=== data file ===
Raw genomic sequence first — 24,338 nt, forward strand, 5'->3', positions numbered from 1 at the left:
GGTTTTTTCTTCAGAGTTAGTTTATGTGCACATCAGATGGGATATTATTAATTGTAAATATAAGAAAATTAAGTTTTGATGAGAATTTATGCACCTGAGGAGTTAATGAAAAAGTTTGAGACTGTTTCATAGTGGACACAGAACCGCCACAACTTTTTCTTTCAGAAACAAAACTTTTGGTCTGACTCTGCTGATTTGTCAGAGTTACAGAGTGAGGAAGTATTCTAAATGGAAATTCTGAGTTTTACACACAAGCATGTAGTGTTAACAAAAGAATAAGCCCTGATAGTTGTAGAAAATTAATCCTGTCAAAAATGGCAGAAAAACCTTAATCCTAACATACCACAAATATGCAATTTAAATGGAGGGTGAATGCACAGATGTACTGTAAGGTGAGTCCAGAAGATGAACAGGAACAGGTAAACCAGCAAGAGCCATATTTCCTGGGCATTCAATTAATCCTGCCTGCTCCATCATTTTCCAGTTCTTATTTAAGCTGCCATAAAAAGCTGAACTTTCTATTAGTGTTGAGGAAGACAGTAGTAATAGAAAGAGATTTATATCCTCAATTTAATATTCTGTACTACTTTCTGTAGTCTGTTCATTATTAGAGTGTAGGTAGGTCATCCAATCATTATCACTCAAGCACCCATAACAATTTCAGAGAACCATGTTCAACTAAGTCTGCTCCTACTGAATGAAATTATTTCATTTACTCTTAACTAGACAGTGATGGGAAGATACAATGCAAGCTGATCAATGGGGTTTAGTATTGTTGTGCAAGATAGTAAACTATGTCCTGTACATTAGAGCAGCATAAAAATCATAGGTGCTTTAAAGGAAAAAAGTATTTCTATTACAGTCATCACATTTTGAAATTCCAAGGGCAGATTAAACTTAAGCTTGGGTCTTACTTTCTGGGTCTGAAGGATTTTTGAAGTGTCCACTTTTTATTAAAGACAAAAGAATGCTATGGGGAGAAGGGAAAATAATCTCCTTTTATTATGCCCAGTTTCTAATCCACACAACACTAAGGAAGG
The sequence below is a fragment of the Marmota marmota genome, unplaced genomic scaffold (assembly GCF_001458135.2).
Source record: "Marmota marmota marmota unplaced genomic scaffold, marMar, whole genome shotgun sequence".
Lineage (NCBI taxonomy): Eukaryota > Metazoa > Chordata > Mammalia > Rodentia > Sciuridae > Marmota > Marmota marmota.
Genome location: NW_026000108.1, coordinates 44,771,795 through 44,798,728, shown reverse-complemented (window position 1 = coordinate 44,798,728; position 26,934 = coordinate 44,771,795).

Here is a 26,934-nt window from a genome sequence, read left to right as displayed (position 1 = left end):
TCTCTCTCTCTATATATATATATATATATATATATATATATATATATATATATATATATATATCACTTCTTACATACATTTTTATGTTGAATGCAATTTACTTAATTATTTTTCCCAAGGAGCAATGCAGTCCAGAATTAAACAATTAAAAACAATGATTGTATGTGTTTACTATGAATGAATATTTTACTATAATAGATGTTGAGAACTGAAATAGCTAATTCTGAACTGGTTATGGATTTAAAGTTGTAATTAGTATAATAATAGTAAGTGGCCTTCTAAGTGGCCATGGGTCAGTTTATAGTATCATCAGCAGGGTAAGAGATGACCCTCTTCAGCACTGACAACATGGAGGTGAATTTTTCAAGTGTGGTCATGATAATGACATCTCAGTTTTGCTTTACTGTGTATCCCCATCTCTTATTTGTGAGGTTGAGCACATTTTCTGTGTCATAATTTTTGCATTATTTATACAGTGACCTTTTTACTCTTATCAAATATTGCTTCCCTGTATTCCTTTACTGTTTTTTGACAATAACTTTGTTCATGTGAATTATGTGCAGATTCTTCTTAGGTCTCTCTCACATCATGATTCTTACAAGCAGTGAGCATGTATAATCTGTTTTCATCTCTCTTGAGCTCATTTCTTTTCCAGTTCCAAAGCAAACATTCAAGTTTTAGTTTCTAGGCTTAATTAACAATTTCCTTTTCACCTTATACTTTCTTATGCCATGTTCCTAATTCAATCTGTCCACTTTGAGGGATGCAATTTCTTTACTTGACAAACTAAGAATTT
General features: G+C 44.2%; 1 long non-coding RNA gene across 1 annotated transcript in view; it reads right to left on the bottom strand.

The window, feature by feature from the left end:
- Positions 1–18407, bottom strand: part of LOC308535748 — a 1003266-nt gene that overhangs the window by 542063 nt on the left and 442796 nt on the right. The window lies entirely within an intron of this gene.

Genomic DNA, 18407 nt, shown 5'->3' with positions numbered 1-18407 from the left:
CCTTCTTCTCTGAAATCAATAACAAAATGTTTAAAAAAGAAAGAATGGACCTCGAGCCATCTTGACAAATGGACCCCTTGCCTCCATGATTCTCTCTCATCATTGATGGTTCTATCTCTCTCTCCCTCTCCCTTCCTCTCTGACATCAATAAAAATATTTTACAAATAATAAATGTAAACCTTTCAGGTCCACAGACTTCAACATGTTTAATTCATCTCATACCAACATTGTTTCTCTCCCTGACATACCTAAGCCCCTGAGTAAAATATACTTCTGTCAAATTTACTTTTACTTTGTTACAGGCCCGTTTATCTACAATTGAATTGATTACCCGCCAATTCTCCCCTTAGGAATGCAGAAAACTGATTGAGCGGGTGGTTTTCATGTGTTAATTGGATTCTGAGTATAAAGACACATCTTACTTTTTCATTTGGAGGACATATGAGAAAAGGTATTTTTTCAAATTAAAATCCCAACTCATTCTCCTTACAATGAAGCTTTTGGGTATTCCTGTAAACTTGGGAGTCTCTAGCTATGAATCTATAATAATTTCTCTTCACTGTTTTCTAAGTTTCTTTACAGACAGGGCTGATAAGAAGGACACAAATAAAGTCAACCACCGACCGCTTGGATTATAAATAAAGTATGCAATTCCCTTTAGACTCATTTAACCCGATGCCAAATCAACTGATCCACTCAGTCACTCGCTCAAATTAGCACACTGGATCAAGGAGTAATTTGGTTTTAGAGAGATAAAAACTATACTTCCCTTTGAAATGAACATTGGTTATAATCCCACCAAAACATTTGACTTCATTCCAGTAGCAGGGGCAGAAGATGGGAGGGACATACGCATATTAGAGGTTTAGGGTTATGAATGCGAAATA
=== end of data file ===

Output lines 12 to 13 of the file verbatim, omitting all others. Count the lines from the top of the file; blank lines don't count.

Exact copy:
Genomic DNA, 18407 nt, shown 5'->3' with positions numbered 1-18407 from the left:
CCTTCTTCTCTGAAATCAATAACAAAATGTTTAAAAAAGAAAGAATGGACCTCGAGCCATCTTGACAAATGGACCCCTTGCCTCCATGATTCTCTCTCATCATTGATGGTTCTATCTCTCTCTCCCTCTCCCTTCCTCTCTGACATCAATAAAAATATTTTACAAATAATAAATGTAAACCTTTCAGGTCCACAGACTTCAACATGTTTAATTCATCTCATACCAACATTGTTTCTCTCCCTGACATACCTAAGCCCCTGAGTAAAATATACTTCTGTCAAATTTACTTTTACTTTGTTACAGGCCCGTTTATCTACAATTGAATTGATTACCCGCCAATTCTCCCCTTAGGAATGCAGAAAACTGATTGAGCGGGTGGTTTTCATGTGTTAATTGGATTCTGAGTATAAAGACACATCTTACTTTTTCATTTGGAGGACATATGAGAAAAGGTATTTTTTCAAATTAAAATCCCAACTCATTCTCCTTACAATGAAGCTTTTGGGTATTCCTGTAAACTTGGGAGTCTCTAGCTATGAATCTATAATAATTTCTCTTCACTGTTTTCTAAGTTTCTTTACAGACAGGGCTGATAAGAAGGACACAAATAAAGTCAACCACCGACCGCTTGGATTATAAATAAAGTATGCAATTCCCTTTAGACTCATTTAACCCGATGCCAAATCAACTGATCCACTCAGTCACTCGCTCAAATTAGCACACTGGATCAAGGAGTAATTTGGTTTTAGAGAGATAAAAACTATACTTCCCTTTGAAATGAACATTGGTTATAATCCCACCAAAACATTTGACTTCATTCCAGTAGCAGGGGCAGAAGATGGGAGGGACATACGCATATTAGAGGTTTAGGGTTATGAATGCGAAATA